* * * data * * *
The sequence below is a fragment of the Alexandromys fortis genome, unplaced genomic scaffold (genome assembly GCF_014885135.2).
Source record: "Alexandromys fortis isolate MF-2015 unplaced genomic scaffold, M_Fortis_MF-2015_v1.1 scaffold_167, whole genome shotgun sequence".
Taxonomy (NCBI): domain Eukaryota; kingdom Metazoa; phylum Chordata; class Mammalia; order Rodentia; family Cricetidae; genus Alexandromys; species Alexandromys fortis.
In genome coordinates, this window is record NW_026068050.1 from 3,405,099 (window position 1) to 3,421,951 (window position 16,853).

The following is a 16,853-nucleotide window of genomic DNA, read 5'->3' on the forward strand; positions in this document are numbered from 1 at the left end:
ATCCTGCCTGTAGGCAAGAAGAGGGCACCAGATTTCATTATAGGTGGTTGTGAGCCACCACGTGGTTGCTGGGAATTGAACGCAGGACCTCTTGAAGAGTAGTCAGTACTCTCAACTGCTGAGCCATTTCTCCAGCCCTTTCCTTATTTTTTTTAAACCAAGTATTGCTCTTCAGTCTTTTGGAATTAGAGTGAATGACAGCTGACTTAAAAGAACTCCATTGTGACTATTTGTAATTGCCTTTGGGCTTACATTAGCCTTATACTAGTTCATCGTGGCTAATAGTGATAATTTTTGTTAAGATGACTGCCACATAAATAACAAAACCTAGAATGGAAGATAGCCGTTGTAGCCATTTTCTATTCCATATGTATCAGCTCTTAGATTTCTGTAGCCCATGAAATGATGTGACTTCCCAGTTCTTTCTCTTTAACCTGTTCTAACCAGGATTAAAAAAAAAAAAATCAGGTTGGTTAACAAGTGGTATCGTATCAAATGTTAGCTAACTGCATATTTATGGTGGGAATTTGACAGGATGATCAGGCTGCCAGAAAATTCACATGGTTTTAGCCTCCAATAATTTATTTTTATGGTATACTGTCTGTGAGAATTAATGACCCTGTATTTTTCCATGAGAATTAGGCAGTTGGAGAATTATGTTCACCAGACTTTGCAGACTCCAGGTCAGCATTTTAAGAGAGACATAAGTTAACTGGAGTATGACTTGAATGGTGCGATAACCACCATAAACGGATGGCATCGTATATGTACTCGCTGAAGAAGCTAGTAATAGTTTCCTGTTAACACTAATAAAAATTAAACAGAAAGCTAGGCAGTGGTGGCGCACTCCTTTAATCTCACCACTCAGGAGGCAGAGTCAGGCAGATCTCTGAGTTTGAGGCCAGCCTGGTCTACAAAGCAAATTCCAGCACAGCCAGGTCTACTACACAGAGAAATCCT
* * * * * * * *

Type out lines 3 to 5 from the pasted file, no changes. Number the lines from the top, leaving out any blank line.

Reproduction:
Taxonomy (NCBI): domain Eukaryota; kingdom Metazoa; phylum Chordata; class Mammalia; order Rodentia; family Cricetidae; genus Alexandromys; species Alexandromys fortis.
In genome coordinates, this window is record NW_026068050.1 from 3,405,099 (window position 1) to 3,421,951 (window position 16,853).

The following is a 16,853-nucleotide window of genomic DNA, read 5'->3' on the forward strand; positions in this document are numbered from 1 at the left end: